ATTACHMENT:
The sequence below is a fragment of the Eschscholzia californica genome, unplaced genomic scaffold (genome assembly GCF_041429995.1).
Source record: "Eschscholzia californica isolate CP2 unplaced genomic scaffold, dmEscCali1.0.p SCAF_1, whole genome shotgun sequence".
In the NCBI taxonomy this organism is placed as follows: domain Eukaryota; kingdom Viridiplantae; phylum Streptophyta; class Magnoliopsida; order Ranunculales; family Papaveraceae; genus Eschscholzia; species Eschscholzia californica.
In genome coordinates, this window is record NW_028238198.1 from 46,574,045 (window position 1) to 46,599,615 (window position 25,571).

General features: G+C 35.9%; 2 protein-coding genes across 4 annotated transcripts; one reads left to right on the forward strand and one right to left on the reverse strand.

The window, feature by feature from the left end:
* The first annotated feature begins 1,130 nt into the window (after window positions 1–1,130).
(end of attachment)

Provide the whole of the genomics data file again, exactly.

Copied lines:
The sequence below is a fragment of the Eschscholzia californica genome, unplaced genomic scaffold (genome assembly GCF_041429995.1).
Source record: "Eschscholzia californica isolate CP2 unplaced genomic scaffold, dmEscCali1.0.p SCAF_1, whole genome shotgun sequence".
In the NCBI taxonomy this organism is placed as follows: domain Eukaryota; kingdom Viridiplantae; phylum Streptophyta; class Magnoliopsida; order Ranunculales; family Papaveraceae; genus Eschscholzia; species Eschscholzia californica.
In genome coordinates, this window is record NW_028238198.1 from 46,574,045 (window position 1) to 46,599,615 (window position 25,571).

General features: G+C 35.9%; 2 protein-coding genes across 4 annotated transcripts; one reads left to right on the forward strand and one right to left on the reverse strand.

The window, feature by feature from the left end:
* The first annotated feature begins 1,130 nt into the window (after window positions 1–1,130).